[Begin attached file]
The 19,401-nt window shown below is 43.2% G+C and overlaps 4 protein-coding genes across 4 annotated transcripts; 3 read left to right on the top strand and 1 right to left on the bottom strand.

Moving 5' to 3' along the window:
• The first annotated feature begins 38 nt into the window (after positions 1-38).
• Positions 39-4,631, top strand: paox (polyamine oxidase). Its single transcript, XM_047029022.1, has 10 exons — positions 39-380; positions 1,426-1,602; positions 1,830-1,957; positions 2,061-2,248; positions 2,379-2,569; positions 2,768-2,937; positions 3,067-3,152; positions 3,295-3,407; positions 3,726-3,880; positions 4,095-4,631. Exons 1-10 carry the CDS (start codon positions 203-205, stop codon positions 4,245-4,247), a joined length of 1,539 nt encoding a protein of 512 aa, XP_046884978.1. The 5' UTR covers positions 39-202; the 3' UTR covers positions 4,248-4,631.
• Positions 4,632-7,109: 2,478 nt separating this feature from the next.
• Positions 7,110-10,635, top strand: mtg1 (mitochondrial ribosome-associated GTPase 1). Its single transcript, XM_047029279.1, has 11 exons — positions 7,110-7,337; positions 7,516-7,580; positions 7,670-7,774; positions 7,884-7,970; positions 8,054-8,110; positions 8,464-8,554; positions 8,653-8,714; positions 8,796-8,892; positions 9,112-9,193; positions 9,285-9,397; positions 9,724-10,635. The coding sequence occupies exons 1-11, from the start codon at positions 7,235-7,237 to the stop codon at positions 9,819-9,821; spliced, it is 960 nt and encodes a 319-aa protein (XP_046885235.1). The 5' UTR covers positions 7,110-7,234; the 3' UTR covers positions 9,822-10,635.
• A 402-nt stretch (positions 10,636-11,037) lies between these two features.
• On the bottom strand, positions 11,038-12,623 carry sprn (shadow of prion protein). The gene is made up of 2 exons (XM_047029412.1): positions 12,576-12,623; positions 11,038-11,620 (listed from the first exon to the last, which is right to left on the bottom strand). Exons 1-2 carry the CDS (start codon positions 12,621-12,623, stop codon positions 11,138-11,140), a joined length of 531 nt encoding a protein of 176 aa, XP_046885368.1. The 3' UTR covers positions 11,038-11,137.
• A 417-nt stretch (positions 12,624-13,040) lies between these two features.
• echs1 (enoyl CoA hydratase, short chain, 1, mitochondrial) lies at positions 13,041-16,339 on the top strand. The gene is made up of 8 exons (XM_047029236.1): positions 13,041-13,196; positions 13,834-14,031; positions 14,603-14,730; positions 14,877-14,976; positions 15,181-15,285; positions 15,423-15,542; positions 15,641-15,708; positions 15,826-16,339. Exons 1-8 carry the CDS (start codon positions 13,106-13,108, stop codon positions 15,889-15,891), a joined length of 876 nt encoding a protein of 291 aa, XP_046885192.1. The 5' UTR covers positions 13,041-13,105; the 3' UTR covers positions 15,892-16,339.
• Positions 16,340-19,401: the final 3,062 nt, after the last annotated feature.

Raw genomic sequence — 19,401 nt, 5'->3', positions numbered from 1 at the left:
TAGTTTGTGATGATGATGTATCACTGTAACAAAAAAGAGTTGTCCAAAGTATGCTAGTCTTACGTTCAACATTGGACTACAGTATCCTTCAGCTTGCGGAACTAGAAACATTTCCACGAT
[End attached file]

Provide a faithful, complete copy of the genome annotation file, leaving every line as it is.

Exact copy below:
The 19,401-nt window shown below is 43.2% G+C and overlaps 4 protein-coding genes across 4 annotated transcripts; 3 read left to right on the top strand and 1 right to left on the bottom strand.

Moving 5' to 3' along the window:
• The first annotated feature begins 38 nt into the window (after positions 1-38).
• Positions 39-4,631, top strand: paox (polyamine oxidase). Its single transcript, XM_047029022.1, has 10 exons — positions 39-380; positions 1,426-1,602; positions 1,830-1,957; positions 2,061-2,248; positions 2,379-2,569; positions 2,768-2,937; positions 3,067-3,152; positions 3,295-3,407; positions 3,726-3,880; positions 4,095-4,631. Exons 1-10 carry the CDS (start codon positions 203-205, stop codon positions 4,245-4,247), a joined length of 1,539 nt encoding a protein of 512 aa, XP_046884978.1. The 5' UTR covers positions 39-202; the 3' UTR covers positions 4,248-4,631.
• Positions 4,632-7,109: 2,478 nt separating this feature from the next.
• Positions 7,110-10,635, top strand: mtg1 (mitochondrial ribosome-associated GTPase 1). Its single transcript, XM_047029279.1, has 11 exons — positions 7,110-7,337; positions 7,516-7,580; positions 7,670-7,774; positions 7,884-7,970; positions 8,054-8,110; positions 8,464-8,554; positions 8,653-8,714; positions 8,796-8,892; positions 9,112-9,193; positions 9,285-9,397; positions 9,724-10,635. The coding sequence occupies exons 1-11, from the start codon at positions 7,235-7,237 to the stop codon at positions 9,819-9,821; spliced, it is 960 nt and encodes a 319-aa protein (XP_046885235.1). The 5' UTR covers positions 7,110-7,234; the 3' UTR covers positions 9,822-10,635.
• A 402-nt stretch (positions 10,636-11,037) lies between these two features.
• On the bottom strand, positions 11,038-12,623 carry sprn (shadow of prion protein). The gene is made up of 2 exons (XM_047029412.1): positions 12,576-12,623; positions 11,038-11,620 (listed from the first exon to the last, which is right to left on the bottom strand). Exons 1-2 carry the CDS (start codon positions 12,621-12,623, stop codon positions 11,138-11,140), a joined length of 531 nt encoding a protein of 176 aa, XP_046885368.1. The 3' UTR covers positions 11,038-11,137.
• A 417-nt stretch (positions 12,624-13,040) lies between these two features.
• echs1 (enoyl CoA hydratase, short chain, 1, mitochondrial) lies at positions 13,041-16,339 on the top strand. The gene is made up of 8 exons (XM_047029236.1): positions 13,041-13,196; positions 13,834-14,031; positions 14,603-14,730; positions 14,877-14,976; positions 15,181-15,285; positions 15,423-15,542; positions 15,641-15,708; positions 15,826-16,339. Exons 1-8 carry the CDS (start codon positions 13,106-13,108, stop codon positions 15,889-15,891), a joined length of 876 nt encoding a protein of 291 aa, XP_046885192.1. The 5' UTR covers positions 13,041-13,105; the 3' UTR covers positions 15,892-16,339.
• Positions 16,340-19,401: the final 3,062 nt, after the last annotated feature.

Raw genomic sequence — 19,401 nt, 5'->3', positions numbered from 1 at the left:
TAGTTTGTGATGATGATGTATCACTGTAACAAAAAAGAGTTGTCCAAAGTATGCTAGTCTTACGTTCAACATTGGACTACAGTATCCTTCAGCTTGCGGAACTAGAAACATTTCCACGAT